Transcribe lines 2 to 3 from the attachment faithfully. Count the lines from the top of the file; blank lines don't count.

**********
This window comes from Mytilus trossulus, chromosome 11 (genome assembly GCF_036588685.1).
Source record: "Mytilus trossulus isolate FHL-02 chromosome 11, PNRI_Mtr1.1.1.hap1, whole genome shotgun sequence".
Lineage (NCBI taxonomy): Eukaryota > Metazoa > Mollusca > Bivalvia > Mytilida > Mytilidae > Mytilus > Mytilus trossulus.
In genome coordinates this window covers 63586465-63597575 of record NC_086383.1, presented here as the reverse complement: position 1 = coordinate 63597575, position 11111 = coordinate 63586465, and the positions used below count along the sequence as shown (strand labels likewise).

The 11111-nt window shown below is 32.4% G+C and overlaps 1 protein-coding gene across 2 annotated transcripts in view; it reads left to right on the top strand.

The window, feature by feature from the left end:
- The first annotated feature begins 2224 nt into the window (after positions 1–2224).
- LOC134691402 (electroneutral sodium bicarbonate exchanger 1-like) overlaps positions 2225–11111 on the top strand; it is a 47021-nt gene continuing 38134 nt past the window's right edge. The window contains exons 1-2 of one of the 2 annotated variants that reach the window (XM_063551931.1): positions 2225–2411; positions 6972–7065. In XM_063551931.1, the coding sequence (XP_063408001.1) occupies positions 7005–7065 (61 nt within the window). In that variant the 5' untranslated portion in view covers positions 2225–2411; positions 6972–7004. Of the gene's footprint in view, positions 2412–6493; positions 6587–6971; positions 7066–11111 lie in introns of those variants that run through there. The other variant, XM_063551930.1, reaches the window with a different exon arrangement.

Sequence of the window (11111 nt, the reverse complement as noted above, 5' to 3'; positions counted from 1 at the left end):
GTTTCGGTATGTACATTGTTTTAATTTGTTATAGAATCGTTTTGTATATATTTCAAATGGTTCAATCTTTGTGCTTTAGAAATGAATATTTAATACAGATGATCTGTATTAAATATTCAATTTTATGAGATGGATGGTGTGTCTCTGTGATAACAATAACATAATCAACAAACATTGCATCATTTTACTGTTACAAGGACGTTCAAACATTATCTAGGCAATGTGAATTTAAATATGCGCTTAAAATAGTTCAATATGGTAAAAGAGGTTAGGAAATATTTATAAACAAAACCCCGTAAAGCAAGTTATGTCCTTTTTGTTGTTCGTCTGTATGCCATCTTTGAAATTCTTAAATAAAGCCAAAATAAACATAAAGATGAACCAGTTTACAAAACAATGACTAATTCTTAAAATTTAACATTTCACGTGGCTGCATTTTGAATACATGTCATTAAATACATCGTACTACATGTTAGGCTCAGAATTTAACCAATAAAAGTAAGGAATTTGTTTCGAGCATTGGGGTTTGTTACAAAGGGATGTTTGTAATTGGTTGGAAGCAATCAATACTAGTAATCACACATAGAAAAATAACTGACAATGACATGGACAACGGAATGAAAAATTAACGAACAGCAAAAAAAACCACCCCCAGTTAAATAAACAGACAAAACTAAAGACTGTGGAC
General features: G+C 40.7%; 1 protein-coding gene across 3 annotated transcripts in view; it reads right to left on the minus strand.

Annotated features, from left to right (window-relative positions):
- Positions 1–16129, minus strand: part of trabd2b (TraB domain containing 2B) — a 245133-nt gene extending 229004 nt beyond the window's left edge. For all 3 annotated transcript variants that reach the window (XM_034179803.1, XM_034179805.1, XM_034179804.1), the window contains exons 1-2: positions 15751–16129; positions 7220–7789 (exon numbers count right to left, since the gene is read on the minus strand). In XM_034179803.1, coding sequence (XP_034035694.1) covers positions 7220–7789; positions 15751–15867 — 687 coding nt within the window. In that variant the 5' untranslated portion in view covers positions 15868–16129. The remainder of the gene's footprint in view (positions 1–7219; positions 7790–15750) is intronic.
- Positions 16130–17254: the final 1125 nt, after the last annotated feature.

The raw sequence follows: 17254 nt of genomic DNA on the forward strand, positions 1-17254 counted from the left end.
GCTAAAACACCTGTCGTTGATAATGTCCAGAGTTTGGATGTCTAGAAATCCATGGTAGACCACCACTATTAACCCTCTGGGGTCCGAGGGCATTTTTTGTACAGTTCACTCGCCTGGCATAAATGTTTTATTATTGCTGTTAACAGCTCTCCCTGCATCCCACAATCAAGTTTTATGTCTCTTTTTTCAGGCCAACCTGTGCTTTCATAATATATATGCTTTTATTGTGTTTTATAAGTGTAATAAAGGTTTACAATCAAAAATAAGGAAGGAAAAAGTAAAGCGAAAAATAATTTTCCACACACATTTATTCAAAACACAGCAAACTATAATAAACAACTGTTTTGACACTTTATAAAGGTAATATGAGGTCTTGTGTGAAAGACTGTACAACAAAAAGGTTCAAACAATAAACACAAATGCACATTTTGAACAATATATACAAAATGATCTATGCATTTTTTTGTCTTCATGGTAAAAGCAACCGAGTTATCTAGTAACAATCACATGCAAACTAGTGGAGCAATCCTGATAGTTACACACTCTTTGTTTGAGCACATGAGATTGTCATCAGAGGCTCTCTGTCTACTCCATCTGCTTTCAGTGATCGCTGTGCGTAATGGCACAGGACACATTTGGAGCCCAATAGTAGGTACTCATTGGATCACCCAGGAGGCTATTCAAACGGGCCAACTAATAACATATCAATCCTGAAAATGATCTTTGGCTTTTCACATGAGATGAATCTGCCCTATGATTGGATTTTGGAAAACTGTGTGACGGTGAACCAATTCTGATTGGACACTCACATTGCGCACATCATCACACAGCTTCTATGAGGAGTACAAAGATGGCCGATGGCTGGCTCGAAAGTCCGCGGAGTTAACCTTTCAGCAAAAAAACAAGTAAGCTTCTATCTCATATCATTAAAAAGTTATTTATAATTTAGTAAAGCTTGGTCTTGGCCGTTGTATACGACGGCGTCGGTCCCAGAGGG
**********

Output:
Source record: "Mytilus trossulus isolate FHL-02 chromosome 11, PNRI_Mtr1.1.1.hap1, whole genome shotgun sequence".
Lineage (NCBI taxonomy): Eukaryota > Metazoa > Mollusca > Bivalvia > Mytilida > Mytilidae > Mytilus > Mytilus trossulus.